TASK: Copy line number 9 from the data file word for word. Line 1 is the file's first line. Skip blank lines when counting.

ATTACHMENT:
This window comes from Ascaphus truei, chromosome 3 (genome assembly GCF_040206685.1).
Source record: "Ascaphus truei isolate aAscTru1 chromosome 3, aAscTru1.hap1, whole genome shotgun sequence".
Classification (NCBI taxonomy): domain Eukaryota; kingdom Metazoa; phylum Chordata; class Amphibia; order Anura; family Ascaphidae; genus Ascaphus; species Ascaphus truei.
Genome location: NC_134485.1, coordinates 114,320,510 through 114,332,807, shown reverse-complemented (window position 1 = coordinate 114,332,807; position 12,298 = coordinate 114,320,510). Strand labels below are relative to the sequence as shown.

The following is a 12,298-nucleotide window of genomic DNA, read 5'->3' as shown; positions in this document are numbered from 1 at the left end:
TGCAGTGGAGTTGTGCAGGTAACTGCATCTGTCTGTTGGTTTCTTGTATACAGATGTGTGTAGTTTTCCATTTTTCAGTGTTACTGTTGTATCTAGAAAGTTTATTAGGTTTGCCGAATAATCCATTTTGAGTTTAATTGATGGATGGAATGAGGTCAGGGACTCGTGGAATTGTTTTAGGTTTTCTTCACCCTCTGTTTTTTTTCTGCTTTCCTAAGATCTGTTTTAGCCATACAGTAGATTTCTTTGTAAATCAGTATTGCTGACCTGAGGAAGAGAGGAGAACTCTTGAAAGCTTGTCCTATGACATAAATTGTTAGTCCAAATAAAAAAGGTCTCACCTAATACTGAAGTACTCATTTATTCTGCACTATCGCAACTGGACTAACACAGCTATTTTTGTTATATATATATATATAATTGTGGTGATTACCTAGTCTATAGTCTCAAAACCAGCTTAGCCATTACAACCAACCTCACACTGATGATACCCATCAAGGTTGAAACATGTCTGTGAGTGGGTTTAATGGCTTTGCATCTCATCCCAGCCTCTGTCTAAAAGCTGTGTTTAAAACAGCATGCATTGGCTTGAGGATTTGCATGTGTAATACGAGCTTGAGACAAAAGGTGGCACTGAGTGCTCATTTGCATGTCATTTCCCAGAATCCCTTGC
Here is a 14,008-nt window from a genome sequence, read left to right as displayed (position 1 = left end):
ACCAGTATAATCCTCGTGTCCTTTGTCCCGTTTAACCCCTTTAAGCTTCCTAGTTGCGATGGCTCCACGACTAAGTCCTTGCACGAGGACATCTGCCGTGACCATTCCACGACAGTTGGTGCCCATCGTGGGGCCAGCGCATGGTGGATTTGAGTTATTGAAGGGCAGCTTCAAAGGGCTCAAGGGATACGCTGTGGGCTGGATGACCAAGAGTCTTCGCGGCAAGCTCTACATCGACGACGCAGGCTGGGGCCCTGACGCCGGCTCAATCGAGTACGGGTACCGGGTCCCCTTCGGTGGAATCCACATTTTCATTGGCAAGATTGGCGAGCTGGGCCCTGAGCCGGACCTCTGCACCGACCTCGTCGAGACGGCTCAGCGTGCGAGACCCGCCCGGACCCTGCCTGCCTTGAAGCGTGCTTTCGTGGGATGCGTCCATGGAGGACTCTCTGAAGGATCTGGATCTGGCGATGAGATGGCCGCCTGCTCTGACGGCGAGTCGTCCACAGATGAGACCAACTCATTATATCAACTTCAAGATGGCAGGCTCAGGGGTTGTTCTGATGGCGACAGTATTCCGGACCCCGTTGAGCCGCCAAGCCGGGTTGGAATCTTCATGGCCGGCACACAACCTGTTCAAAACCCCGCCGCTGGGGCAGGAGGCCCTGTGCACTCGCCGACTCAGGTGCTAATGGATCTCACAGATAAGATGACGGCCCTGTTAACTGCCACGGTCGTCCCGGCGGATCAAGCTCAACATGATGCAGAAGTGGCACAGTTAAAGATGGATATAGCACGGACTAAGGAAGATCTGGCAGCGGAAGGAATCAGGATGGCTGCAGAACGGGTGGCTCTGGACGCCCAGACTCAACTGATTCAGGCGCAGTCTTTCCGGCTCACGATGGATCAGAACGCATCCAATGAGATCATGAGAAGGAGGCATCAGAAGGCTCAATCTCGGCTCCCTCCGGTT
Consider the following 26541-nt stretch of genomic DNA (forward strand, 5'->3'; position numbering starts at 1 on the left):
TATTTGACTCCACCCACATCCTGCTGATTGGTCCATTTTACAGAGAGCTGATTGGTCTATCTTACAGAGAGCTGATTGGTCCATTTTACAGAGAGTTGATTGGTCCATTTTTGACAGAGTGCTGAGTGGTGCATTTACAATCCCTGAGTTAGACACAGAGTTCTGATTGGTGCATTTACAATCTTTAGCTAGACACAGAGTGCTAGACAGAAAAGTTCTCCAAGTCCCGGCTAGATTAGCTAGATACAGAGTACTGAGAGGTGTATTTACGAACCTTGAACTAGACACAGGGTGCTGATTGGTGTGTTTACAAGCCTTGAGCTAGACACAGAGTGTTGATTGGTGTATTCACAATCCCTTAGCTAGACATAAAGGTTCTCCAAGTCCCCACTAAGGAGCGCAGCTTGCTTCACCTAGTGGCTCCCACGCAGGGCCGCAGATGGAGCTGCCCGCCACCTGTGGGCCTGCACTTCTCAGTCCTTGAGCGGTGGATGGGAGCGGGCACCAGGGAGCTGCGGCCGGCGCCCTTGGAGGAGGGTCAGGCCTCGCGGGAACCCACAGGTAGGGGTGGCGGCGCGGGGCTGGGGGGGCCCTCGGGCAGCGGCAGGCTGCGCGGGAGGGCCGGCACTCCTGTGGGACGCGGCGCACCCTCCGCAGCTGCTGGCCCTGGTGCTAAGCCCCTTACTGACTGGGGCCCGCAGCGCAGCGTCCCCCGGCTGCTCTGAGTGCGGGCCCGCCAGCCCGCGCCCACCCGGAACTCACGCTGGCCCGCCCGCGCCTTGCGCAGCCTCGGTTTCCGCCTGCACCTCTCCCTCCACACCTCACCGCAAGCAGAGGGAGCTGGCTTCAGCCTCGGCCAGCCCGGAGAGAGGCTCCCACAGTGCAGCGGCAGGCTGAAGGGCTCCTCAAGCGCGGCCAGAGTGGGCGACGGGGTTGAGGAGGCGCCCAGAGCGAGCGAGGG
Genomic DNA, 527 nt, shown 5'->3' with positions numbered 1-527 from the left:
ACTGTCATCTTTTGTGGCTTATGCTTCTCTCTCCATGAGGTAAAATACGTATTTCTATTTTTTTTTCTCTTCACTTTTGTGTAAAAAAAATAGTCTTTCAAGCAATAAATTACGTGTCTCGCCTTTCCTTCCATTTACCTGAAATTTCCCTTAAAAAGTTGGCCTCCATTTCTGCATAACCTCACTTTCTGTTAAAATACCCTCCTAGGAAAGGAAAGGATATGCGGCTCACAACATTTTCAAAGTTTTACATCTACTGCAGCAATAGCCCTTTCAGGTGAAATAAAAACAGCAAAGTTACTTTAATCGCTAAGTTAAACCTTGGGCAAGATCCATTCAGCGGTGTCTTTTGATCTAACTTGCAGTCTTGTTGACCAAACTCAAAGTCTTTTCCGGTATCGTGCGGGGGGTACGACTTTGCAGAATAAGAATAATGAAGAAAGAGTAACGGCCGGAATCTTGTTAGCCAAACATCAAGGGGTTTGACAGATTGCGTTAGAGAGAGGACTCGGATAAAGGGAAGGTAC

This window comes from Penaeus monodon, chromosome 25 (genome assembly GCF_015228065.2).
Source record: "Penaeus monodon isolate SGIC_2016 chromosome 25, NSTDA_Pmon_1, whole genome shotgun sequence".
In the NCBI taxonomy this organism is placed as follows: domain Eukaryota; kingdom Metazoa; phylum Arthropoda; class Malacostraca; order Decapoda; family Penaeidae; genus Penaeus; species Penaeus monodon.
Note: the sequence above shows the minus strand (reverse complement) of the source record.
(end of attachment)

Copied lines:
Consider the following 26541-nt stretch of genomic DNA (forward strand, 5'->3'; position numbering starts at 1 on the left):